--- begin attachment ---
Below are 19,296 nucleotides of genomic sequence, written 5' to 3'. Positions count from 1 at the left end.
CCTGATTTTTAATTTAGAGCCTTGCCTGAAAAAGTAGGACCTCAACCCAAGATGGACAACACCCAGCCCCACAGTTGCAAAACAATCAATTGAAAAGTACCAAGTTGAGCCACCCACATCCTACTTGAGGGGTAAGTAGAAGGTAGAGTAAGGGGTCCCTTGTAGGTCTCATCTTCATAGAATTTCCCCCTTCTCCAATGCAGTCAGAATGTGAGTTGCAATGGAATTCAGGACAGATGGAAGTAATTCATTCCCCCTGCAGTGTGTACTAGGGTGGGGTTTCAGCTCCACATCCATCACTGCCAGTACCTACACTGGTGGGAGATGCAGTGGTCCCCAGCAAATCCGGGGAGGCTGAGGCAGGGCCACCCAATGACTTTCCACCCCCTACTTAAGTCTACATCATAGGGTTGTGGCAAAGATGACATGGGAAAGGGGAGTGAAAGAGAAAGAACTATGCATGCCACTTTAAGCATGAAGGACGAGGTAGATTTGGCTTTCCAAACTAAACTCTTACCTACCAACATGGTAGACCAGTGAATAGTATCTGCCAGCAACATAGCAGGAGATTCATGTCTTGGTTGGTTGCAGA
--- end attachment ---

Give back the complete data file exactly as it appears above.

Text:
Below are 19,296 nucleotides of genomic sequence, written 5' to 3'. Positions count from 1 at the left end.
CCTGATTTTTAATTTAGAGCCTTGCCTGAAAAAGTAGGACCTCAACCCAAGATGGACAACACCCAGCCCCACAGTTGCAAAACAATCAATTGAAAAGTACCAAGTTGAGCCACCCACATCCTACTTGAGGGGTAAGTAGAAGGTAGAGTAAGGGGTCCCTTGTAGGTCTCATCTTCATAGAATTTCCCCCTTCTCCAATGCAGTCAGAATGTGAGTTGCAATGGAATTCAGGACAGATGGAAGTAATTCATTCCCCCTGCAGTGTGTACTAGGGTGGGGTTTCAGCTCCACATCCATCACTGCCAGTACCTACACTGGTGGGAGATGCAGTGGTCCCCAGCAAATCCGGGGAGGCTGAGGCAGGGCCACCCAATGACTTTCCACCCCCTACTTAAGTCTACATCATAGGGTTGTGGCAAAGATGACATGGGAAAGGGGAGTGAAAGAGAAAGAACTATGCATGCCACTTTAAGCATGAAGGACGAGGTAGATTTGGCTTTCCAAACTAAACTCTTACCTACCAACATGGTAGACCAGTGAATAGTATCTGCCAGCAACATAGCAGGAGATTCATGTCTTGGTTGGTTGCAGA